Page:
The Fox show REUNION was supposed to be murder mystery that spanned decades in a single season. But the show was cancelled in November, leaving the show’s handful of fans wondering whodunit. The problem is, the writers of the show didn’t know whodunit either. Zap2it reports:
When FOX lowered the boom on
"Reunion" in late November, the show’s creator says there was no way to
resolve the show short of a full season because of how "intricately
plotted" it was. It was so intricately plotted, in fact, that the question of who committed the murder at the show’s center was still up in the air.
That, at least, is the word from FOX Entertainment president Peter Ligouri, who on Tuesday (Jan. 17) addressed the show’s early demise with reporters at the Television Critics Association press tour.
"’Reunion’ was particularly cumbersome in terms of trying to provide an ending for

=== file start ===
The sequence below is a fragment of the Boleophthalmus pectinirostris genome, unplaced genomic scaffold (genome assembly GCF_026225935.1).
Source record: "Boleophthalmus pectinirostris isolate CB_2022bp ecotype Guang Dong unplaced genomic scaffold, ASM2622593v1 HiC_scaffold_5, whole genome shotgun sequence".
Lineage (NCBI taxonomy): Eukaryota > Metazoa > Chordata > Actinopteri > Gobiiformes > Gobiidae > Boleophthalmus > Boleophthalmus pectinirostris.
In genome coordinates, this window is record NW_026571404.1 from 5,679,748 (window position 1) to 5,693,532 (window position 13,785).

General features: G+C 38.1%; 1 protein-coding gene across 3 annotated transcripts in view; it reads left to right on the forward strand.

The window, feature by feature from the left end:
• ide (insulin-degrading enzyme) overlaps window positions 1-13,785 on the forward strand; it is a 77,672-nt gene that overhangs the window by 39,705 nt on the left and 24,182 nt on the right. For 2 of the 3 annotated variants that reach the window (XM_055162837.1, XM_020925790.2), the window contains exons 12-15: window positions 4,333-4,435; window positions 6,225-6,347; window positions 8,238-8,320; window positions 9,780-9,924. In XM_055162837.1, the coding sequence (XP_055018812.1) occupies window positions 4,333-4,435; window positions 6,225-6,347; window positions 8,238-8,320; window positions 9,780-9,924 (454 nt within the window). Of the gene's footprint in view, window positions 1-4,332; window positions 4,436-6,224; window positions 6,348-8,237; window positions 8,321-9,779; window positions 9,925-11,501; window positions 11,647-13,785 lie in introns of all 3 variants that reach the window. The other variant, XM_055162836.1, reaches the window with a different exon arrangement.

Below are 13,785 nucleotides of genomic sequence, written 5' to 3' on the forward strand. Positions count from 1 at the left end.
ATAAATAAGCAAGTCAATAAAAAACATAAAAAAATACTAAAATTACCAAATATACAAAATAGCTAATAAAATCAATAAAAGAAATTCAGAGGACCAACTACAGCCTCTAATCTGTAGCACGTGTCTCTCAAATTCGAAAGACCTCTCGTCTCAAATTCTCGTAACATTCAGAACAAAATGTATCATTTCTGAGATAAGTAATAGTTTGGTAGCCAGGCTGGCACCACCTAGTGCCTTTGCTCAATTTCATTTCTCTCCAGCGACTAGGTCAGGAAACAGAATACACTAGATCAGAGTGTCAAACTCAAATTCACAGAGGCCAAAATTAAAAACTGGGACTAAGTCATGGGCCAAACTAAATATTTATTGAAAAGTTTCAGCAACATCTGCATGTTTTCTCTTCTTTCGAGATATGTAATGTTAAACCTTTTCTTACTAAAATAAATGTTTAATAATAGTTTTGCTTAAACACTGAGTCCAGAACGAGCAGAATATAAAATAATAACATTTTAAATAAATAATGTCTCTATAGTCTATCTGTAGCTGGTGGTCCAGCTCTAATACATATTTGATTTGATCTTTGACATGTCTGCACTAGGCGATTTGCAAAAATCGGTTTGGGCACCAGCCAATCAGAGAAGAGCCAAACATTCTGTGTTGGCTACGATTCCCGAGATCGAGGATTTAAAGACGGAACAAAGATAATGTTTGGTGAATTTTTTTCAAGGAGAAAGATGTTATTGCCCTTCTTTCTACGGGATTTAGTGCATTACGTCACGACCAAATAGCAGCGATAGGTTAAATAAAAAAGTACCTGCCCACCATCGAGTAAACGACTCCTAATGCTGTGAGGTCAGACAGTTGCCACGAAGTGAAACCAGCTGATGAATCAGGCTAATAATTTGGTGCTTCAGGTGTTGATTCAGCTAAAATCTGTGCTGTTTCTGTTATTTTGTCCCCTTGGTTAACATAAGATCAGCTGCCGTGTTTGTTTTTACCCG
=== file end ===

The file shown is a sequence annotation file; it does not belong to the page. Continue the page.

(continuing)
the audience," Ligouri says of the show, in which each episode represented a year in the life of six friends, one of whom ends up dead. "How [creator Jon Harmon Feldman] was laying out the show to gap those additional 14, 15, 16 years was an incredibly complex path. There were a number of options, and he didn’t make a definitive! decision on which option he was going to go with as to who the killer was, and there was just no way to accelerate that time."
Feldman himself hinted at that in a statement following the show’s cancellation, saying that solving
the mystery of who killed Samantha (Alexa Davalos) was "partially reliant on characters we haven’t yet met — and events we haven’t seen."
Ligouri says the network and the show’s team talked about several ways to go with the killer’s identity, but "the best guess was at that particular time that it was going to be Sam’s daughter," whom she gave up for adoption early in the series. The why of the murder remains a mystery.
Especially to the show’s writers, which may be why the series didn’t work. If the show’s writers didn’t even know whodunit or why, then what were they writing about? If the clues led nowhere, how did they expect the story to actually payoff in the end? Is it any surprise viewers didn’t get hooked by the mystery since it, um, actually didn’t exist?
(Thanks to Bill Rabkin for the heads-up!)